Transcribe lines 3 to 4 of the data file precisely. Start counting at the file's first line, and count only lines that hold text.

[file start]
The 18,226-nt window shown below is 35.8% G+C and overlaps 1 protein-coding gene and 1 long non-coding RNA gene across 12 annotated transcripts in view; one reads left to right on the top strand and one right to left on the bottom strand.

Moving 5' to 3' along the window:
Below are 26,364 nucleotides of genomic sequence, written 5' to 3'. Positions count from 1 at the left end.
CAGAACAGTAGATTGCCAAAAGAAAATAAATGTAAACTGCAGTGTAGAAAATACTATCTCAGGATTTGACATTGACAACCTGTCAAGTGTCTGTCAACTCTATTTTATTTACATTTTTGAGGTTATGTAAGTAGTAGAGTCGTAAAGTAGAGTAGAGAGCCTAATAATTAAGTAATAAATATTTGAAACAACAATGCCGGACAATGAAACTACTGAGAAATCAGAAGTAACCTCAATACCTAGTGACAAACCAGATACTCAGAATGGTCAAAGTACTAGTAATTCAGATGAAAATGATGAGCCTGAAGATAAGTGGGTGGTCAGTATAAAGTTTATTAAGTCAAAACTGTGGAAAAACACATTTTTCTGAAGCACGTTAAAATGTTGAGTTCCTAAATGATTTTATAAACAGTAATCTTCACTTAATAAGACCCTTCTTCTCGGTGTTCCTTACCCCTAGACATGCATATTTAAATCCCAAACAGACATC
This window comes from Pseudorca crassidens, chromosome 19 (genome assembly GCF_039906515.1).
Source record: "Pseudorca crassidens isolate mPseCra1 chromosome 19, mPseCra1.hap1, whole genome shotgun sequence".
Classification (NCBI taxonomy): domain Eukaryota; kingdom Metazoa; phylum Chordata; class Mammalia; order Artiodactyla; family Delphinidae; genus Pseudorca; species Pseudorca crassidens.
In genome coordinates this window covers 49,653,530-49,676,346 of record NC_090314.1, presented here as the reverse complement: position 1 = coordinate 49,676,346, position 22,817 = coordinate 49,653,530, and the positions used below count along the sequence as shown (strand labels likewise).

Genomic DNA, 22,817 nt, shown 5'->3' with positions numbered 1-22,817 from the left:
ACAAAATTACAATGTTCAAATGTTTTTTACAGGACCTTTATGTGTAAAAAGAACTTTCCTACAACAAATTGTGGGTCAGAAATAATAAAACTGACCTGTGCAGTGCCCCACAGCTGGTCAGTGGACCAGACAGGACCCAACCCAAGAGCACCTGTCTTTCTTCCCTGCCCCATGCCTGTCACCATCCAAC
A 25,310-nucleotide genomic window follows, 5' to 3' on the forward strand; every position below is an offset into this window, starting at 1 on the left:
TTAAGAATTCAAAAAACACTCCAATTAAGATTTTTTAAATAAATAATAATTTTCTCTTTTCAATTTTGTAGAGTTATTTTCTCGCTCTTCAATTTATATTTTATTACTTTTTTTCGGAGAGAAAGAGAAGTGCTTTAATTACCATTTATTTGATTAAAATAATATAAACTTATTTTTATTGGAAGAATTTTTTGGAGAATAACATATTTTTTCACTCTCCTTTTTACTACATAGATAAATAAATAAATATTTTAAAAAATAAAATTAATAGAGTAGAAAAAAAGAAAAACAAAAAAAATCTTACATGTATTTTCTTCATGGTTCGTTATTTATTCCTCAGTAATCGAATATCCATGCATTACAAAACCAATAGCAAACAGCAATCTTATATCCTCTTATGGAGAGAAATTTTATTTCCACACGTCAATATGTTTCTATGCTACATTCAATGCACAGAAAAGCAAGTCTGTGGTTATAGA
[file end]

Below are 26,364 nucleotides of genomic sequence, written 5' to 3'. Positions count from 1 at the left end.
CAGAACAGTAGATTGCCAAAAGAAAATAAATGTAAACTGCAGTGTAGAAAATACTATCTCAGGATTTGACATTGACAACCTGTCAAGTGTCTGTCAACTCTATTTTATTTACATTTTTGAGGTTATGTAAGTAGTAGAGTCGTAAAGTAGAGTAGAGAGCCTAATAATTAAGTAATAAATATTTGAAACAACAATGCCGGACAATGAAACTACTGAGAAATCAGAAGTAACCTCAATACCTAGTGACAAACCAGATACTCAGAATGGTCAAAGTACTAGTAATTCAGATGAAAATGATGAGCCTGAAGATAAGTGGGTGGTCAGTATAAAGTTTATTAAGTCAAAACTGTGGAAAAACACATTTTTCTGAAGCACGTTAAAATGTTGAGTTCCTAAATGATTTTATAAACAGTAATCTTCACTTAATAAGACCCTTCTTCTCGGTGTTCCTTACCCCTAGACATGCATATTTAAATCCCAAACAGACATC